There's an option to watch the film with the musical score as the only thing intact. I wasn't exactly sure what to expect. However, it was actually pretty brilliant. It's not something I'm ever going to do again, but it was an experience worth checking out at least once. The score is such an integral piece of the film, that everything that's happening on screen with the music tells the same story. Color me impressed, because I thought this was going to bore me to tears.
In what I can only assume is a shameless effort to get a little more of your money, there's a soundtrack CD sampler that's included. It's only about 14 minutes in length, and gives you some of the most memorable themes that you can hear in the film. It's a nice idea, but I loathe the idea of bonus content that's really more of a shameless self promotion... especially when the extras are minimal at best.
What most of you are going to love, are the three episodes of the animated show that appear on this disc. They're presented in standard definition, and they don't look all that bad. I haven't seen this show since I was a kid, in fact, I pretty much forgot about it. It takes a lot of liberties of course, so it can appeal to kids and so Beetlejuice doesn't become an obnoxious boob. However, all the 'strange' that made the movie so popular is here in the animated show. The episodes includes are A-Ha!, Skeletons in the Closet, and Spooky Boo-Tique. I really hope that these are on this 20th edition release as a way for Warner to test the waters. It would be an absolute tease to think they gave us three episodes just for the sake of it. Come on Warner, I've seen plenty of discussions on the web, release this show in full season sets already! I know I'll buy it!
Also included is the theatrical trailer.
That's it boys and girls. It's not really an impressive list, and is truly a shame for what should have been an explosive 20th birthday celebration in the disc format. At least we have a cool holographic slipcover, and a cool insert that unfolds to show us most of the bizarre characters from within the film. That's like pretty much like 'almost' getting a B-I-N-G-O though.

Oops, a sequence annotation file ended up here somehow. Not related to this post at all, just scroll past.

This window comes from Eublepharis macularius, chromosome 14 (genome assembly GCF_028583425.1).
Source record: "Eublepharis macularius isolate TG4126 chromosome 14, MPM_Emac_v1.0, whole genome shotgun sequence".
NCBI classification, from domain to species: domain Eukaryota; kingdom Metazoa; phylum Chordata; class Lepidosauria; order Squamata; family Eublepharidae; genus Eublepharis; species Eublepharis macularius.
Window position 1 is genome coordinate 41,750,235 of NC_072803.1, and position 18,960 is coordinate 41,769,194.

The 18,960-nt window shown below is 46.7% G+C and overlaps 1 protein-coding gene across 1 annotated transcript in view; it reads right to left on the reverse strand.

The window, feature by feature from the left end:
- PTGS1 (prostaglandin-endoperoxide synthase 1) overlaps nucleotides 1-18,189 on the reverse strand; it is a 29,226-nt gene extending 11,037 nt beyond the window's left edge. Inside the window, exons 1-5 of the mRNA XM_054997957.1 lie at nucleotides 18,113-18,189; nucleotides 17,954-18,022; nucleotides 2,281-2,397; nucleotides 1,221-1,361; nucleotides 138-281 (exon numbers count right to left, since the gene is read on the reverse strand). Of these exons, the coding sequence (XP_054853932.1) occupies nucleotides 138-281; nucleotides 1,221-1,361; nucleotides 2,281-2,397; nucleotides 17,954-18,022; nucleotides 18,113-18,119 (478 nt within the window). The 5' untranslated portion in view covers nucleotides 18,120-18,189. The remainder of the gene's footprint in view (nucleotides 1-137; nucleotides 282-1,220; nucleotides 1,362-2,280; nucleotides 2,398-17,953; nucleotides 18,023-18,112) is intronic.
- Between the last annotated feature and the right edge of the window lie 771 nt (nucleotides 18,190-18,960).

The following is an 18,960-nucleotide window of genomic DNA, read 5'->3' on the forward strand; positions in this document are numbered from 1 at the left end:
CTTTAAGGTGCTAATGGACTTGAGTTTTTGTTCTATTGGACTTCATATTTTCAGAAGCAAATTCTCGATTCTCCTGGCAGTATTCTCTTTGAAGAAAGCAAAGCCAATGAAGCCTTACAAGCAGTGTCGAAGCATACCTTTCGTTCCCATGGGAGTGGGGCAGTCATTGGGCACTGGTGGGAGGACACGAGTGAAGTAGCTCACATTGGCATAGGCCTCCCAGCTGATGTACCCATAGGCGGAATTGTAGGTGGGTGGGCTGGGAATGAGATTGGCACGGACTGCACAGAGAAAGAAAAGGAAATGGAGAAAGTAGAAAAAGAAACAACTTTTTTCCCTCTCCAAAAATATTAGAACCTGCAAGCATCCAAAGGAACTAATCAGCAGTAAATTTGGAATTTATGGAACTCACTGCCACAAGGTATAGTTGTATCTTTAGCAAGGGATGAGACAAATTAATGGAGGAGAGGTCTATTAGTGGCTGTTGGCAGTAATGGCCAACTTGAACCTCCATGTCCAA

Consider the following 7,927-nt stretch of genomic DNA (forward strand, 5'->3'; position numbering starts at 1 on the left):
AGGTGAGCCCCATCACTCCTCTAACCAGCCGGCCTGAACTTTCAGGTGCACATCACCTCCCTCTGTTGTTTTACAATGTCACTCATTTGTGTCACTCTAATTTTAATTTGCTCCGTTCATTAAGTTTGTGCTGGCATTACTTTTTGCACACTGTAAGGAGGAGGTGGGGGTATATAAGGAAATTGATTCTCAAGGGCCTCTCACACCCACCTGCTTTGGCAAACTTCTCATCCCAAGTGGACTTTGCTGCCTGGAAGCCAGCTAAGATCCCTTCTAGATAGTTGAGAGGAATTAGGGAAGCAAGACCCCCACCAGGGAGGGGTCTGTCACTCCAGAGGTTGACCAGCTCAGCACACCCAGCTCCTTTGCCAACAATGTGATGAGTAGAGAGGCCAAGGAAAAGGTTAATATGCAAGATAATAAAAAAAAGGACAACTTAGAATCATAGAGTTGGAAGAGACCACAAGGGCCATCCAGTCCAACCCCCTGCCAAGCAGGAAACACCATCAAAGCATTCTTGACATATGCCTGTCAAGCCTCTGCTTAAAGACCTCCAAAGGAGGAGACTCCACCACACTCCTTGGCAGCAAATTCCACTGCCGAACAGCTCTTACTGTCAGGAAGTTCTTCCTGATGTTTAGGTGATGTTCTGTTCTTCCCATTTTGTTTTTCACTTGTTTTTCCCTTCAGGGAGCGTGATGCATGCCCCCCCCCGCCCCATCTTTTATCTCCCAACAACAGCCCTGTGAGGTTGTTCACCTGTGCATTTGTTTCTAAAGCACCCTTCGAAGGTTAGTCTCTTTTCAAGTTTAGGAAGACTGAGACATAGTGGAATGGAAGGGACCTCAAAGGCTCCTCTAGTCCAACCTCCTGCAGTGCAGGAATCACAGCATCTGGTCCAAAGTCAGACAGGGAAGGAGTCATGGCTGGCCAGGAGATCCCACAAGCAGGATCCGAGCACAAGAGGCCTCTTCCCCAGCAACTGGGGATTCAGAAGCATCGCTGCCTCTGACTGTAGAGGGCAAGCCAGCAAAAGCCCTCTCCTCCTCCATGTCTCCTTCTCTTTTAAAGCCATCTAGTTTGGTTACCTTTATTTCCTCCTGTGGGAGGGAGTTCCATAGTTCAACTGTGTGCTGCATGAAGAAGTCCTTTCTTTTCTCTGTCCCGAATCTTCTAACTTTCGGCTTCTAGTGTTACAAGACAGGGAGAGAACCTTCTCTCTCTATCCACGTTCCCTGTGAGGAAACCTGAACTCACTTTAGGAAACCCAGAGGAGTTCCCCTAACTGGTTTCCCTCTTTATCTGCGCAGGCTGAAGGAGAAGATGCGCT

I got my first VCR when I was 6 years old. I got 3 VHS tapes with it, and one of them was Beetlejuice. Burton's bizarre vision entertained me as a child, and I gained much more appreciation for everything this film had to offer as I got older. Despite its style that at first glance may seem like it's aimed at a very specific sort of crowd, it's actually entertaining and diverse enough to appeal to almost anyone. I mean, Beetlejuice isn't an action film, and it's not a romantic comedy. So many times my wife and I will have to play the 'who's going to sacrifice their favorite genre tonight' game, but we don't have to do that with this movie. Burton set out to create something original, and he came through on that dream in spades. It was original in its time, and remains so after 20 years.
The extras are a fairly big disappointment, so I'm going to have to give this Blu-ray a recommended rating, despite my desire to bump it up even higher for the film alone. Despite the lack of extras though, the video and audio presentation is the best this film has seen since its theatrical run, without question. If you're a fan of this movie, or even if you're not, you owe it to yourself to put this in your Blu-ray collection. Halloween is just around the corner, and this would be a perfect movie to showcase for this time of year. It's entertaining enough to be seen at any time of the year though, so chances are you won't be putting this one away without wanting to see it again very soon, as it holds up to repeat viewings very well.
-About the Author- Michael Zupan is primarily a film guy, but has a variety of places where you can enjoy his work otherwise. Check Bytesizeimpressions.com for video game op-ed pieces and podcasts, and be sure to check out the sister site, Byte-Size Cinema, linked up top. This writer also contributes significantly to in-print magazines such as Minecraft Explorer and Fortnite Explorer!